University of the Arts London offers an extensive range of courses in art, design, fashion, communication and performing arts. Our graduates go on to work in and shape the creative industries worldwide. UAL is ranked second in the world for Art and Design in the 2021 QS World University Rankings®. The University has a world-class reputation and is made up of 6 equally renowned Colleges: Camberwell College of Arts, Central Saint Martins, Chelsea College of Arts, London College of Communication, London College of Fashion and Wimbledon College of Arts.University of the Arts London is a collegiate university in London, England, specialising in arts, design, fashion and the performing arts. It is a federation of six arts colleges: Camberwell College of Arts, Central Saint Martins, Chelsea College of Arts, the London College of Communication, the London College of Fashion, and the Wimbledon College of Arts. It was established as a university in 2003, and took its present name in 2004.The university has its origins in seven previously independent art, design, fashion and media colleges, which were brought together for administrative purposes to form the London Institute in 1986. They were: Saint Martin's School of Art; Chelsea School of Art; the London College of Printing; the Central School of Art and Design; Camberwell School of Arts and Crafts; the College for Distributive Trades; and the London College of Fashion. The colleges were originally established between about 1850 and the early twentieth century. Under the Education Reform Act of 1988, the London Institute became a single legal entity, and the first court of governors was instated in the following year, 1989. The first appointed rector was John McKenzie. The institute was granted degree-awarding powers in 1993 by the Privy Council. Sir William Stubbs was appointed rector after the retirement of McKenzie in 1996. A coat of arms was granted to the institute in 1998. Will Wyatt was appointed chairman of governors in 1999, and Lord Stevenson of Coddenham was installed as the first chancellor in 2000.On the retirement of William Stubbs as rector in 2001, Sir Michael Bichard was appointed and encouraged the London Institute to apply for university status. The London Institute originally chose not to apply because its individual colleges were internationally recognised in their own right. In 2003, the London Institute received Privy Council approval for university status; it was renamed University of the Arts London in 2004. Wimbledon School of Art joined the university as a sixth college in 2006, and was renamed Wimbledon College of Arts. Sir John Tusa was appointed chairman, replacing Will Wyatt, in 2007. Nigel Carrington was appointed rector in 2008, replacing Michael Bichard. From 2008 to 2010, staff were made redundant and courses closed. At the London College of Communication, where 16 of the 19 courses were discontinued in 2009, staff resigned and students demonstrated and staged a sit-in in protest at the cuts in budget and staff numbers. Central Saint Martins moved to a purpose-built complex in King's Cross in June 2011. In 2015 Grayson Perry was appointed to succeed Kwame Kwei-Armah as chancellor of the university. James Purnell was appointed Vice Chancellor and President, replacing Nigel Carrington from March 2021.UAL has a dedicated focus on careers and employability and we offer high quality external engagement experiences for students as part of our taught courses. We actively support our students to win opportunities in the creative industries and we have numerous strategic partnerships across industry, business and the community. UAL was recently ranked in the top 15 in the UK for industry connections. After graduation, students automatically join the UAL Alumni Association – this has grown to a global network with over 200,000 members. We are proud to have produced some of the most influential talents in art, design, fashion, communication and performance.Leaders in creative knowledge and educationIn 2015 we launched an ambitious 7 year strategy with 4 key areas that will focus on ensuring UAL maintains its reputation as a world-class place of learning.Learn more about our 4 strategic areas:Transformative EducationWorld-leading Research and EnterpriseCommunication and CollaborationBuilding an Inspirational EnvironmentOur teaching quality is reflected in our distinctive style and we have a set of principles which students and practitioners use to develop their creativity. Read a summary of our TEF Year Two provider submission and find out how we give students the skills and experience to flourish in their chosen career.Students are drawn to UAL because we help them become successful artists, designers, and professionals in related disciplines such as media and business across the creative economy, and because we:Place curiosity, making, critical questioning and rigour at the heart of our curriculum.Use teaching methods based on the best creative practices, and work-based and research informed learning, to equip students for their future careers.Engage with our students to develop flexible modes of teaching delivery, taking into account the characteristics of a London education and advances in digital technologies.Ensure diversity and inclusivity are at the core of recruitment and education for staff and students.From the start, students learn within a high trust and progressively more independent learning environment. This is a different teaching paradigm to many mainstream subjects that place greater emphasis on direction and knowledge transfer. We explicitly teach our students that developing creativity is about taking risks to produce innovation. This is deliberately uncomfortable for them, especially so in their final year, which we consider a further factor in our NSS scores and in the negative flags in our TEF metrics. The NSS does not in our view measure the effectiveness of our teaching and learning, but rather satisfaction at a point before our students fully appreciate the value of their experience.Teaching excellenceWe reward excellence through the UAL Teaching Scholar Scheme. In 3 years, 10 members of staff have achieved UAL Teaching Scholar status. Staff receive an increment and £5,000 to support and disseminate teaching excellence and to apply one must be a HEA Fellow and progress to Senior Fellowship within 2 years. UAL leads the specialist sector in pedagogic scholarship. In January 2016 we launched SPARK, our open-access multimedia journal to share excellent and innovative teaching and learning. UAL makes a vital contribution to the ongoing health of the specialist sector through the provision of pre-degree creative arts qualifications through our Ofqual approved awarding body. UAL Awarding Body awards specialist qualifications to 37,000 students a year from 170 FE colleges, 6th form colleges, schools and universities across the UK. It is the second biggest provider of Applied General qualifications in England, and the biggest provider of both the 1-year Foundation Diploma in Art & Design and the 2-year Extended Diploma in Art & Design. All UAL Awarding Body qualifications retain the dedication to enquiry-based learning to which UAL is committed.We developed the UAL Creative Attributes Framework following a successful 2015 bid to the HEA Embedding Employability in the Curriculum Strategic Enhancement Programme. It expresses our knowledge of what makes our students and graduates enterprising and employable. Rapidly adopted since becoming policy in June 2016, the framework has been used in 37 curriculum development and college strategic development meetings. It is being illustrated by a number of recent graduates for an exhibition, Attributes Illustrated, in February 2017, and will be widely publicised as part of UAL’s determination to make our approach to teach transparent. The framework is showcased on the HEA website and the attributes are:Making things happen (Proactivity, Enterprise, Agility)Showcasing abilities and accomplishments to others (Communication, Connectivity, Storytelling)Life-wide learning (Curiosity, Self-efficacy, Resilience)Many of UAL’s professional courses are accredited by national bodies. Our Fashion Business School is a member of the Chartered Association of Business Schools and rose 41 places from 91st to 50th out of 127 business schools in the Complete University Guides Business and Management Studies league table 2016. Nine other national bodies accredit UAL undergraduate courses, including RIBA and the British Psychological Society. Assessment and learning are integrated at UAL and projects are carefully designed to encourage students to take control of their work, and require outputs in the form of artefacts, journals and essays that can be assessed against the learning outcomes of the unit. Our vast experience at designing projects feeds into this with assessment requirements that stretch students to demonstrate their learning in their work.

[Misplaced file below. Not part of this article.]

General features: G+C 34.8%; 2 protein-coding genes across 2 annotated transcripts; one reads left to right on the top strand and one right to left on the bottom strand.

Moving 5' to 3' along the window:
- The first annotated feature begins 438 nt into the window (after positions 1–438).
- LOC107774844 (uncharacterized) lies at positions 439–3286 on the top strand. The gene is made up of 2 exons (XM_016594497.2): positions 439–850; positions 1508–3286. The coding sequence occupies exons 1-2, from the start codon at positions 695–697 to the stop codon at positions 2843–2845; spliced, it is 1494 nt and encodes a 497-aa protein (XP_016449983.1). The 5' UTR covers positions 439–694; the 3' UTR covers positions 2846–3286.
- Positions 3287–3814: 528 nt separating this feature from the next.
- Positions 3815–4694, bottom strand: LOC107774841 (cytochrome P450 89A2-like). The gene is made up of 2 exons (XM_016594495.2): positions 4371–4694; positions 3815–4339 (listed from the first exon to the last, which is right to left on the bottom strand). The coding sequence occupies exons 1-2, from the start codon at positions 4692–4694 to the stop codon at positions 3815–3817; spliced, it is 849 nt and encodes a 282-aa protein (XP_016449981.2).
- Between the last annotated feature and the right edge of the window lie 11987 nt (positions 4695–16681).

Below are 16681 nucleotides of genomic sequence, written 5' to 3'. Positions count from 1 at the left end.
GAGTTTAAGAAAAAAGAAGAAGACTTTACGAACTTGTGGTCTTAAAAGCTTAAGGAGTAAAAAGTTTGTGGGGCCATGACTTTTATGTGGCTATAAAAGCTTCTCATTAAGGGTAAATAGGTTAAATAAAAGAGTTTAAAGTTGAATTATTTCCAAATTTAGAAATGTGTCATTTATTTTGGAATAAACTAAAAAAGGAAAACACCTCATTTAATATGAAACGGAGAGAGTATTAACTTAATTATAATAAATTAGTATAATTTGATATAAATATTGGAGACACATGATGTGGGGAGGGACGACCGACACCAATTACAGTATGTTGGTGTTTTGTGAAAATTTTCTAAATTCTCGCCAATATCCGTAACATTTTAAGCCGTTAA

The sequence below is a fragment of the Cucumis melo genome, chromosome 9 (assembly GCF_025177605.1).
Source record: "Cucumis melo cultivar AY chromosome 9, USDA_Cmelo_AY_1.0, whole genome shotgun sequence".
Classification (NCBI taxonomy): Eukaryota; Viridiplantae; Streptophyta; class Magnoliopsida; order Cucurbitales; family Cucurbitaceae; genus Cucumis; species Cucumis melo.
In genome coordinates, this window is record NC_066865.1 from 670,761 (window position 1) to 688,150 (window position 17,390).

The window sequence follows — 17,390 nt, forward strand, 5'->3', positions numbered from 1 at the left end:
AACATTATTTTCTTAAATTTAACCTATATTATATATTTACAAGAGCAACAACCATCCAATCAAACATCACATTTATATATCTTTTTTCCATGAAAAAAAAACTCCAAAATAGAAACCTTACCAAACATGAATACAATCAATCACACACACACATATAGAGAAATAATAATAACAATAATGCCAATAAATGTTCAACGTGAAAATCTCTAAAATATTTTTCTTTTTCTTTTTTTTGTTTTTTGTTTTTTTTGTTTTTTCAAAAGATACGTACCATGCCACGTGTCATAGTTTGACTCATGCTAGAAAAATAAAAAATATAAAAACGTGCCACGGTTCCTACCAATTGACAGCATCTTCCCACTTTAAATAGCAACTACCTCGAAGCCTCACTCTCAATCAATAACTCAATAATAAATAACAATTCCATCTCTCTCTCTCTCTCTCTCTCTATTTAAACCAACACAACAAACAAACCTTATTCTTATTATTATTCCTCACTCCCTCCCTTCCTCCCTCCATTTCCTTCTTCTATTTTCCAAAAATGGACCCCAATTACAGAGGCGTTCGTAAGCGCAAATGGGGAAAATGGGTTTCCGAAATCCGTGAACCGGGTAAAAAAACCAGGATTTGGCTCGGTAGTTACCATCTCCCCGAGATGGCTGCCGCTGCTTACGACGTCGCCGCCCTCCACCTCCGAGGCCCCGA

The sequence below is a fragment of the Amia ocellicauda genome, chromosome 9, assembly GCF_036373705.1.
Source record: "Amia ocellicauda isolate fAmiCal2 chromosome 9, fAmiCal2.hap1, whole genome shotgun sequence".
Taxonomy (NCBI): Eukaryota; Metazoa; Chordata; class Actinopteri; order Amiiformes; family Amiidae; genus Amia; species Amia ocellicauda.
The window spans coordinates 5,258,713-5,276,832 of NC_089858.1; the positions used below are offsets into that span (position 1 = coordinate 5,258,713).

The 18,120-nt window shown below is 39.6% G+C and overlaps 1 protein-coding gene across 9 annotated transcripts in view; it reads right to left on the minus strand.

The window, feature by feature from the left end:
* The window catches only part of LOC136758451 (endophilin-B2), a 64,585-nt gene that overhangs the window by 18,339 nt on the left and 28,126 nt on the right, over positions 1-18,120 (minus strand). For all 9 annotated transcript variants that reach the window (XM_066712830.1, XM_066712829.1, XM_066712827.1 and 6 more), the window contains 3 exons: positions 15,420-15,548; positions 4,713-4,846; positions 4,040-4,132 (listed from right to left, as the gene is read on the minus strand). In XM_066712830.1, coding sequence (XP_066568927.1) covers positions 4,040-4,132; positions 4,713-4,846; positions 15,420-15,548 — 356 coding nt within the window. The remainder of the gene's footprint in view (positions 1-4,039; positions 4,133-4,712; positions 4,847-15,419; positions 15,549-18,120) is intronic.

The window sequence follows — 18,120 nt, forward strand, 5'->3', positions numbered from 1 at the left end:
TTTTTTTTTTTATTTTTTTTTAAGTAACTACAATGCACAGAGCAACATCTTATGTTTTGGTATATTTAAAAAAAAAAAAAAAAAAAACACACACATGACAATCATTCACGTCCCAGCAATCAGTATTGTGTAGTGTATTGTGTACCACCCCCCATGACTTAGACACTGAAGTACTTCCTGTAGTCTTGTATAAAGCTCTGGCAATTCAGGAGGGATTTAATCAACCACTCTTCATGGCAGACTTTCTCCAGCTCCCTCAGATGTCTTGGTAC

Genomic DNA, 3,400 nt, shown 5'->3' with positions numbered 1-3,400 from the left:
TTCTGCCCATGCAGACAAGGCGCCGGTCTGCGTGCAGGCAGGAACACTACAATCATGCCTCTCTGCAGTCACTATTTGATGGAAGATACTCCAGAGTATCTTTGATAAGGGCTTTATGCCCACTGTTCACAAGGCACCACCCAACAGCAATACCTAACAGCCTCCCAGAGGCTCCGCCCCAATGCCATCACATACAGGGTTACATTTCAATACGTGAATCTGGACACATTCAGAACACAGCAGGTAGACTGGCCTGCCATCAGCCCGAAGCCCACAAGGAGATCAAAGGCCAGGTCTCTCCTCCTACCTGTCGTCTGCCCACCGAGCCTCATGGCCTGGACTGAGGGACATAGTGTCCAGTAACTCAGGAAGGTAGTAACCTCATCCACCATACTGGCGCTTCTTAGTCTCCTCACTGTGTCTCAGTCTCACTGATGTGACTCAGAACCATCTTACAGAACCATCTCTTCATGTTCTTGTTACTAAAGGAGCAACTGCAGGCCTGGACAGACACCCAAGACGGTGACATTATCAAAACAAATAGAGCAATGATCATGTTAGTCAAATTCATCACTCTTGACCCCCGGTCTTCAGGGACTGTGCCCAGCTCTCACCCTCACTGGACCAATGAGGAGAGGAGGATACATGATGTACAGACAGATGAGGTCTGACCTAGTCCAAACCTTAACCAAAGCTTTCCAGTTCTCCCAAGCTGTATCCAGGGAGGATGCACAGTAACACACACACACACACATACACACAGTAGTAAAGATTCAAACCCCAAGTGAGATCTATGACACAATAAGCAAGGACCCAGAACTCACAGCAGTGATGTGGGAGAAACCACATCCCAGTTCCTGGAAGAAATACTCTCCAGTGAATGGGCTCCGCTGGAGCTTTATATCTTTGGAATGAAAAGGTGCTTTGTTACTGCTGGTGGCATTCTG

Watch the videos to learn about the student life-cycle and the teaching environment at the University.